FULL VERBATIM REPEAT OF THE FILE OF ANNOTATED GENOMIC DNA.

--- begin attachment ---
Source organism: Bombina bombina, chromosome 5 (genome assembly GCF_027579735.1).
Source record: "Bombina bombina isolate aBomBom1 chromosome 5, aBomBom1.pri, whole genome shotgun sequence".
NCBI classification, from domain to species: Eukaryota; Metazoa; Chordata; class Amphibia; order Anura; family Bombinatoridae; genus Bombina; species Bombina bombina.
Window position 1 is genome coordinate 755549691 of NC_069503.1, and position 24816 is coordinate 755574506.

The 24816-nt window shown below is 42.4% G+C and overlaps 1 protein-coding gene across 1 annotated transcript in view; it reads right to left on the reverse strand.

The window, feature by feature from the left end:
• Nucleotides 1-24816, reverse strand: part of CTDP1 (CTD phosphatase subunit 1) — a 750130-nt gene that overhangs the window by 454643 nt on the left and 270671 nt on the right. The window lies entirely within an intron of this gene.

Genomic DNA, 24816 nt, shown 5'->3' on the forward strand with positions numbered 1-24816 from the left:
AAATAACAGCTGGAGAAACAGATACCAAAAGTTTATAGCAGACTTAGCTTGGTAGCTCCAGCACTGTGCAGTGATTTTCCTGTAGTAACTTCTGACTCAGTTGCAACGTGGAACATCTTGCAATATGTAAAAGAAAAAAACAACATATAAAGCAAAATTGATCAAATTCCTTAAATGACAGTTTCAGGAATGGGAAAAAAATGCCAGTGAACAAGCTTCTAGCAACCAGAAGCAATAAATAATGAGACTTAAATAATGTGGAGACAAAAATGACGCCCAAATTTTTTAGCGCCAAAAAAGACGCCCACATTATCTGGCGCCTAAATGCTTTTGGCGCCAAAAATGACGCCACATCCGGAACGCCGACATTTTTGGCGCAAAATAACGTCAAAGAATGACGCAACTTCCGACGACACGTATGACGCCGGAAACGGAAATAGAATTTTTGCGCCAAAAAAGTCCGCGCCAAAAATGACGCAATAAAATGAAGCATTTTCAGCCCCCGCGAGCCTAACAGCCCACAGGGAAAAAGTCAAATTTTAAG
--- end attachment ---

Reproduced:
Source organism: Bombina bombina, chromosome 5 (genome assembly GCF_027579735.1).
Source record: "Bombina bombina isolate aBomBom1 chromosome 5, aBomBom1.pri, whole genome shotgun sequence".
NCBI classification, from domain to species: Eukaryota; Metazoa; Chordata; class Amphibia; order Anura; family Bombinatoridae; genus Bombina; species Bombina bombina.
Window position 1 is genome coordinate 755549691 of NC_069503.1, and position 24816 is coordinate 755574506.

The 24816-nt window shown below is 42.4% G+C and overlaps 1 protein-coding gene across 1 annotated transcript in view; it reads right to left on the reverse strand.

The window, feature by feature from the left end:
• Nucleotides 1-24816, reverse strand: part of CTDP1 (CTD phosphatase subunit 1) — a 750130-nt gene that overhangs the window by 454643 nt on the left and 270671 nt on the right. The window lies entirely within an intron of this gene.

Genomic DNA, 24816 nt, shown 5'->3' on the forward strand with positions numbered 1-24816 from the left:
AAATAACAGCTGGAGAAACAGATACCAAAAGTTTATAGCAGACTTAGCTTGGTAGCTCCAGCACTGTGCAGTGATTTTCCTGTAGTAACTTCTGACTCAGTTGCAACGTGGAACATCTTGCAATATGTAAAAGAAAAAAACAACATATAAAGCAAAATTGATCAAATTCCTTAAATGACAGTTTCAGGAATGGGAAAAAAATGCCAGTGAACAAGCTTCTAGCAACCAGAAGCAATAAATAATGAGACTTAAATAATGTGGAGACAAAAATGACGCCCAAATTTTTTAGCGCCAAAAAAGACGCCCACATTATCTGGCGCCTAAATGCTTTTGGCGCCAAAAATGACGCCACATCCGGAACGCCGACATTTTTGGCGCAAAATAACGTCAAAGAATGACGCAACTTCCGACGACACGTATGACGCCGGAAACGGAAATAGAATTTTTGCGCCAAAAAAGTCCGCGCCAAAAATGACGCAATAAAATGAAGCATTTTCAGCCCCCGCGAGCCTAACAGCCCACAGGGAAAAAGTCAAATTTTAAG